How quickly they grew up: they’re blossoming right before our eyes. With clarity and sometimes surprise, we begin to see the kind of adult they are becoming.
While age automatically classifies a Jewish child as an adult for ritual purposes, we honor this sacred benchmark by calling the young adult up to Torah and celebrating this “coming of age.” This moment has been a birthright for centuries of Jewish boys. At long last, Jewish girls and nonbinary and transgender Jews are fully claiming their rightful places in the flow of Jewish life.
With awe and pride, we celebrate all their becoming, all their learning, and all their leadership in the world they step forward to shape as their own.
There is a blessing in our tradition said as part of maturation and individuation. The Baruch She’ptarani blessings, said by parents, formally releases the obligation of children from the responsibility of parents. This blessing is said as part of the bar mitzvah, or in the case of daughters, at the wedding, in traditional settings. The blessing gives voice to the transition of formal responsibility from parent to the maturing child.
‘Blessed is He who has now freed me from the responsibility of this boy’” Genesis Rabbah 63:10
In a modern context, we can understand this prayer as an evolution, the empowerment of a child and release from the expectations of the parent. Perhaps this 20th century poet’s words better reflect our sensibilities today. “Protect my children from my secret wish to make them over in my image and illusions. Let them move to the music that they love dissonant perhaps to me.” Ezekiel Nissim
May you live to see a world that you create.
May your future shine in ways we can scarcely imagine.
May your hope span the generations.
May your heart learn understanding.
May you speak words of wisdom and sing songs of joy.
May your vision be clear before you.
May your eyes shine with the light of wise teachings,
May your face glow with the light of heaven,
May you run to discover the radiance of the Holy Blessed One.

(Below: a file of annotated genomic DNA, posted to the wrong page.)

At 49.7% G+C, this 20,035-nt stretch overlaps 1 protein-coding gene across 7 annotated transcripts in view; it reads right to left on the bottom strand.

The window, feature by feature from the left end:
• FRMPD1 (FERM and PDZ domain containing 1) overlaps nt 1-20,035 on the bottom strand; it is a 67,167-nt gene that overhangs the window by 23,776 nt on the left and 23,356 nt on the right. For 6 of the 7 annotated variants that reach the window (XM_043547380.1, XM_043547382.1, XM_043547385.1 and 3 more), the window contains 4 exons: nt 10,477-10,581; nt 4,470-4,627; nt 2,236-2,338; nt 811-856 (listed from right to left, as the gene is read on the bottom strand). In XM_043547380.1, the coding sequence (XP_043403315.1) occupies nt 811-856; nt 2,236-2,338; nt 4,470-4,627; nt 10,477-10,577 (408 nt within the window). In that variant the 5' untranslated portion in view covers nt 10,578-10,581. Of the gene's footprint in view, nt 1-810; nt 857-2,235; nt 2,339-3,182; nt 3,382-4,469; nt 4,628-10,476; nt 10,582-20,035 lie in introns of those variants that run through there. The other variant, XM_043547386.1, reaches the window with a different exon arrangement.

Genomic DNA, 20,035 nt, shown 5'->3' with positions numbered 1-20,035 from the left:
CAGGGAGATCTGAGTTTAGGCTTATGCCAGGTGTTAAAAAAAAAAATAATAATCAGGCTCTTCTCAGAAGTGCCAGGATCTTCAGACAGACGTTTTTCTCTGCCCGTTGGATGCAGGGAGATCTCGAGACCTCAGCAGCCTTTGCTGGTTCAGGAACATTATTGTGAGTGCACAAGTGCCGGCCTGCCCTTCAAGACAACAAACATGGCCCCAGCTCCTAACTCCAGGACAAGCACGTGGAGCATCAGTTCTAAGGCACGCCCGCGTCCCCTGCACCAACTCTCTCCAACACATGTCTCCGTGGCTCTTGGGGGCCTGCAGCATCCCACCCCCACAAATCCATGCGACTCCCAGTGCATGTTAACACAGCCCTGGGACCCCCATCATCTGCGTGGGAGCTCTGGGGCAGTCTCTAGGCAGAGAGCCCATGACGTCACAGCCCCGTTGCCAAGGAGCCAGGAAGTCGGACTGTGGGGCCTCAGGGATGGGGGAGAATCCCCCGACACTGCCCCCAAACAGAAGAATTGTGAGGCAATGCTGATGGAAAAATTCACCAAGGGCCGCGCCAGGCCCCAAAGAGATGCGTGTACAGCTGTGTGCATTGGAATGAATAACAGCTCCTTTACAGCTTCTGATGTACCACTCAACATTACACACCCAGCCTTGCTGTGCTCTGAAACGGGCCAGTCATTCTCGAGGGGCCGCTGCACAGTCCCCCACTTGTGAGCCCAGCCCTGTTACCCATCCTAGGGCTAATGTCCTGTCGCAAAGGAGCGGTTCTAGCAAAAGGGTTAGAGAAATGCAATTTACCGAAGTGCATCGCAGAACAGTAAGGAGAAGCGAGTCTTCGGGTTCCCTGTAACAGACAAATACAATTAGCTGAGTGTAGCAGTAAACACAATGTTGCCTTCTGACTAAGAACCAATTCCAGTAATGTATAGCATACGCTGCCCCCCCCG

If you can keep your head when all about you
Are losing theirs and blaming it on you,
If you can trust yourself when all men doubt you,
But make allowance for their doubting too;
If you can wait and not be tired by waiting,
Or being lied about, don’t deal in lies,
Or being hated, don’t give way to hating,
And yet don’t look too good, nor talk too wise:
If you can dream—and not make dreams your master;
If you can think—and not make thoughts your aim;
If you can meet with Triumph and Disaster
And treat those two impostors just the same;
If you can bear to hear the truth you’ve spoken
Twisted by knaves to make a trap for fools,
Or watch the things you gave your life to, broken,
And stoop and build ’em up with worn-out tools:
If you can make one heap of all your winnings
And risk it on one turn of pitch-and-toss,
And lose, and start again at your beginnings
And never breathe a word about your loss;
If you can force your heart and nerve and sinew
To serve your turn long after they are gone,
And so hold on when there is nothing in you
Except the Will which says to them: ‘Hold on!’
If you can talk with crowds and keep your virtue,
Or walk with Kings—nor lose the common touch,
If neither foes nor loving friends can hurt you,
If all men count with you, but none too much;
If you can fill the unforgiving minute
With sixty seconds’ worth of distance run,
Yours is the Earth and everything that’s in it,
And—which is more—you’ll be a Man, my son!
We wish for you to be a person of character
Strong, but not tough
Gentle, but not weak.
We wish for you to be righteous, but not self-righteous
Honest, but not unforgiving.
Wherever your journey,
May your steps be firm and may you walk in just paths and not be afraid.
Whenever you speak, may your words be words of wisdom and friendship.
May your hands build and your heart preserve what is good and beautiful in the world.
May the voices of the generations of our people move through you
And may the God of our ancestors be your God as well.
May you know that there is a people, a rich heritage, to which you belong.
And from that sacred place, you are connected to all who dwell on earth.
May the stories of our people be upon your heart,
And may the grace of the Torah rhythm dance in your soul.
This is the day that God has made — let us exult and rejoice on it.